American Journalism Textbooks and Social Responsibility

Article excerpt

The document most widely known for dominating discussion of journalism ethics in the last half of the 20th century is, without doubt, the 1947 report of the Commission on Freedom of the Press, A Free and Responsible Press. Countless journalism classes study its injunctions, and it is widely presented to students as the foundation of the social responsibility theory of the press.1 While journalism educators have relied on the report as a convenient landmark, they have generally overlooked their own significant role in the development of the concept of media responsibility.

The first departments and schools of journalism played key roles in shaping the standards, ideals and ethics of twentieth-century journalism.2 Their stress on liberal education, bolstered by specific studies, professional training and adherence to standards of ethics and responsibility, also gave journalism professionals ballast to help counterbalance pressures caused by the culture's growing demand for social accountability of the press.3

When college journalism courses were first taught, virtually no journalism textbooks existed. The changes in early journalism textbooks parallel changes in journalism and society during the first decades of this century. An analysis of these textbooks provides unique insights into the authors' perceptions of the proper role of journalism in society. It also documents changes in the way press responsibility was viewed by journalism educators and professionals.4

Journalism education histories generally do not identify any one textbook as the first to be used.5 Frank Luther Mott suggested that Haney's Guide to Authorship in 1867 and Hints to Young Editors in 1872 were "two of the earliest journalism manuals,"6 but these were clearly not intended as college textbooks.7 Haney's book was published two years before the first college journalism course was offered at Washington and Lee University in 1869.8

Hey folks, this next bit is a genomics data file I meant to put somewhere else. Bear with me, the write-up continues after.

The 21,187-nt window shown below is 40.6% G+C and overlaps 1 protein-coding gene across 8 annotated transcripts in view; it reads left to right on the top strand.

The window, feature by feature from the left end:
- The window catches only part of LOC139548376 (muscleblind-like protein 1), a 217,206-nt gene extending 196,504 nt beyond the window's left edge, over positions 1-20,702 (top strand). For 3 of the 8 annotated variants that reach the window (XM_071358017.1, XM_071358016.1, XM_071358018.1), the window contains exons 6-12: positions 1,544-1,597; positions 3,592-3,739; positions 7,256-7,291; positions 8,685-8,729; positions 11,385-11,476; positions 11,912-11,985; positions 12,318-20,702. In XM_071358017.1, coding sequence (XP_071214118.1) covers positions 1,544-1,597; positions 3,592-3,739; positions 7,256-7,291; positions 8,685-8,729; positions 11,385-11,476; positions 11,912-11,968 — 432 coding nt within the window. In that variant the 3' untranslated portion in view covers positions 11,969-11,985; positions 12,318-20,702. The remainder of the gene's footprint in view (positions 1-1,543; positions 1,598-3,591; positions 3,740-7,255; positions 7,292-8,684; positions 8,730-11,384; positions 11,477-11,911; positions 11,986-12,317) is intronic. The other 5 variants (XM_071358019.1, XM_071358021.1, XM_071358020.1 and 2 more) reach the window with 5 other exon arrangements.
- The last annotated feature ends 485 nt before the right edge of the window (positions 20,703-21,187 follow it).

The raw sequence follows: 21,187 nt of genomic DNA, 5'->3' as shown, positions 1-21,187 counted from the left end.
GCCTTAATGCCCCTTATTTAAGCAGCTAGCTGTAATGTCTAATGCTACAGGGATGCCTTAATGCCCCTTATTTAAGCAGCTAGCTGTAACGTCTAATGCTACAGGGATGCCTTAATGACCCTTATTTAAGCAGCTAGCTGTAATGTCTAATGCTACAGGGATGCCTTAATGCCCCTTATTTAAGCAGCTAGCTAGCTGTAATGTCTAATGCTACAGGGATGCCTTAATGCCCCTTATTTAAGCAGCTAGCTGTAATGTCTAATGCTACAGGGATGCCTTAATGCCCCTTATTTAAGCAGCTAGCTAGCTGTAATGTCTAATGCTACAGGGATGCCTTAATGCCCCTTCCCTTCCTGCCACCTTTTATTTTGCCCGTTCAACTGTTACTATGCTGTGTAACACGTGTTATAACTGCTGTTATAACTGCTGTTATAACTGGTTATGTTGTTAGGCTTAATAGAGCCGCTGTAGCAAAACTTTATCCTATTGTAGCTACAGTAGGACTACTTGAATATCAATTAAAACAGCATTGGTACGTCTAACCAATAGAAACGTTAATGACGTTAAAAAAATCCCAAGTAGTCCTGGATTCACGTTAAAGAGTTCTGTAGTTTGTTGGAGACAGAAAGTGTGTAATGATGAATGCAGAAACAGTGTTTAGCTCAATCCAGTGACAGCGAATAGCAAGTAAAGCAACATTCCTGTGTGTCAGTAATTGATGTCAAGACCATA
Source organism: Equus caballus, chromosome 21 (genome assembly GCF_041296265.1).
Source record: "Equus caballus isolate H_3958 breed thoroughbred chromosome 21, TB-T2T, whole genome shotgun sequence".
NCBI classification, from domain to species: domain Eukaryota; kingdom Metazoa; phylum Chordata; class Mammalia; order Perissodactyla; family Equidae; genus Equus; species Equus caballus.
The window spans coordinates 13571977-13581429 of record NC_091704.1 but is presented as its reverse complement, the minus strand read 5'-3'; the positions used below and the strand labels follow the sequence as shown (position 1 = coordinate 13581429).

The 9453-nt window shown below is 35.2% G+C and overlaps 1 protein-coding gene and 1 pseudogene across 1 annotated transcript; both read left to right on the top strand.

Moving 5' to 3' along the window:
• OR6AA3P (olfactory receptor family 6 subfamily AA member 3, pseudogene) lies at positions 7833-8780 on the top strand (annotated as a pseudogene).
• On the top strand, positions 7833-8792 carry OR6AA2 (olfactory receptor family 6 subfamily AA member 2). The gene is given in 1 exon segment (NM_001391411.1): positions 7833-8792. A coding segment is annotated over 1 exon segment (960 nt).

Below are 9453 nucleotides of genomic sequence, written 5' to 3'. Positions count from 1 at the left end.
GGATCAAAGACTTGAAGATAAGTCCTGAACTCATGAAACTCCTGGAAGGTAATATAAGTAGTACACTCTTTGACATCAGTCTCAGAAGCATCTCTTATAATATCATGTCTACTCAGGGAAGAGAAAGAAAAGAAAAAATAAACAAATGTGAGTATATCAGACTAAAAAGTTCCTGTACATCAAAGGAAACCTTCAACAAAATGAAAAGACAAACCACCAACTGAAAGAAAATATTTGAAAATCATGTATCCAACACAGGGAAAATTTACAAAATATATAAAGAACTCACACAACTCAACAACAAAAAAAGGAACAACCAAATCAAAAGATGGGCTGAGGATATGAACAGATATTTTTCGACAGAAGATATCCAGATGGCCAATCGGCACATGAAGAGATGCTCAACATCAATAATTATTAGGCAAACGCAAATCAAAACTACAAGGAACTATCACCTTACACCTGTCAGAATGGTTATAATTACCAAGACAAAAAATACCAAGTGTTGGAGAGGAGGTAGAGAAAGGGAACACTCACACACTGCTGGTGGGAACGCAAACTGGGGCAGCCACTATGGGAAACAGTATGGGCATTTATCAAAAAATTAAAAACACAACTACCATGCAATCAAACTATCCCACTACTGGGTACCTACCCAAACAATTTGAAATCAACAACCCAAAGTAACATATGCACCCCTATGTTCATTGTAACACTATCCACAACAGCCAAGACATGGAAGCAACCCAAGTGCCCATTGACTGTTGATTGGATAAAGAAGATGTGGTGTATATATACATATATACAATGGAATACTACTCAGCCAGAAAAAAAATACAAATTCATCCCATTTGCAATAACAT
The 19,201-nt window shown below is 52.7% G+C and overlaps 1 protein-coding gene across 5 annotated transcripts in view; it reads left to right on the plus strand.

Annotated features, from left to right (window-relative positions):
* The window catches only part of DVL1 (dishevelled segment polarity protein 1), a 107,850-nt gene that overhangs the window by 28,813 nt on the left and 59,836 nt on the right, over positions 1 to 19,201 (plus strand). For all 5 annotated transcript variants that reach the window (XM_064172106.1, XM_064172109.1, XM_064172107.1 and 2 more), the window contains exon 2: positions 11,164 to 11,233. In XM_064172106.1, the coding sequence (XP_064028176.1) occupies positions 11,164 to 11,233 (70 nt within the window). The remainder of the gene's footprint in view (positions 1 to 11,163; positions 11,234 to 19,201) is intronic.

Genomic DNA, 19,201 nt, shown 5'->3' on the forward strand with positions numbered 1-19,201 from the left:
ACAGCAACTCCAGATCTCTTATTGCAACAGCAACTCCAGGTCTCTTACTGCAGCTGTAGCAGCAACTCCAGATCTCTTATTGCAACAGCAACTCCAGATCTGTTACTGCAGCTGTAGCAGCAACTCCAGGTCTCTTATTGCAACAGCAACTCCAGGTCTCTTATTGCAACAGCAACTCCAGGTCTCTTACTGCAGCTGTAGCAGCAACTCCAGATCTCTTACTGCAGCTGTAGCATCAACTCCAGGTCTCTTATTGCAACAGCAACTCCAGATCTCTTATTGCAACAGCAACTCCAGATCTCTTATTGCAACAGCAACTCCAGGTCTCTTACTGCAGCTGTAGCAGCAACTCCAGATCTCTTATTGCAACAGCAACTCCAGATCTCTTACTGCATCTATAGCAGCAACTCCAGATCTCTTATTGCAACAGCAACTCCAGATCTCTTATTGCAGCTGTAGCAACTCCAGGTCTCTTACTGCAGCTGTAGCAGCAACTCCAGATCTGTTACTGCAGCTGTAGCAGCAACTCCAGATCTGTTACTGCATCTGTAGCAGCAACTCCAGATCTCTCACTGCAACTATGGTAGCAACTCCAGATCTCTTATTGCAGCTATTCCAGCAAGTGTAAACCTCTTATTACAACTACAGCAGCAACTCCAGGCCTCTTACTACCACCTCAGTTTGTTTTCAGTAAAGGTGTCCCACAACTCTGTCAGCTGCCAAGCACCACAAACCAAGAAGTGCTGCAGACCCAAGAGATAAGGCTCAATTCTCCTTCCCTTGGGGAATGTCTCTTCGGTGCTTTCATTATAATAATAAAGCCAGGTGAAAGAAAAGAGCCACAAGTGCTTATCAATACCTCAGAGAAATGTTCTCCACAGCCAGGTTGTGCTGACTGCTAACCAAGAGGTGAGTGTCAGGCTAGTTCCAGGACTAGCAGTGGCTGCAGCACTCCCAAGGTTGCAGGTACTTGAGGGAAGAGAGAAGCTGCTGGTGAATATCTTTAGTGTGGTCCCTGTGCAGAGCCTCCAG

The books examined in this study represent journalism textbooks written before the 1942 inception of the Commission on Freedom of the Press, also known as the Hutchins Commission. Nine of the 12 textbooks, all published from 1891 to 1942, dealt with the mechanics of news writing. They either were written by journalism educators or were the result of a collaboration of journalism educators with practitioners. The other three were written by practicing journalists and concentrated on journalism principles.

In the earliest textbooks, the authors' descriptions of press responsibility and the role of journalism in society were often tucked away in chapters with titles such as "The Definition of News" or "The Function of the Newspaper." In many cases, only a few lines, or a paragraph or two, were related to the topics.

Almost uniformly, the textbooks written by journalism educators offered less commentary than the books of professional journalists. Professionals were also more likely to use anecdotes and a casual writing style.

The earliest textbooks were highly technical, probably because many educators believed the role of journalism education was to produce proficient newspaper employees, well versed in the mechanics of news writing and ready for the trials of journalism. Few early textbooks offered anything but the most rudimentary explanations of the role of journalism in society or of press responsibility. Although professional journalists and educators of that time often waxed poetic about libertarian values, their textbooks revealed little more than practical advice for novice journalists.9

Many of the journalism books published at the end of the 19th century were pamphlet-sized (7" x 4.5"). Writing For the Press: A Manual for Editors, Reporters, Correspondents, and Printers, published in 1891, was typical of this group.10 Prefaced with poignant quotations relevant to journalistic writing, the book focused on the mechanics of newspaper writing.11 There were pithy explanations of the personal responsibilities of journalists, although their usefulness was apparently in minimizing legal expenses and preserving their subjects' reputations:

Make every effort to be accurate in every particular. …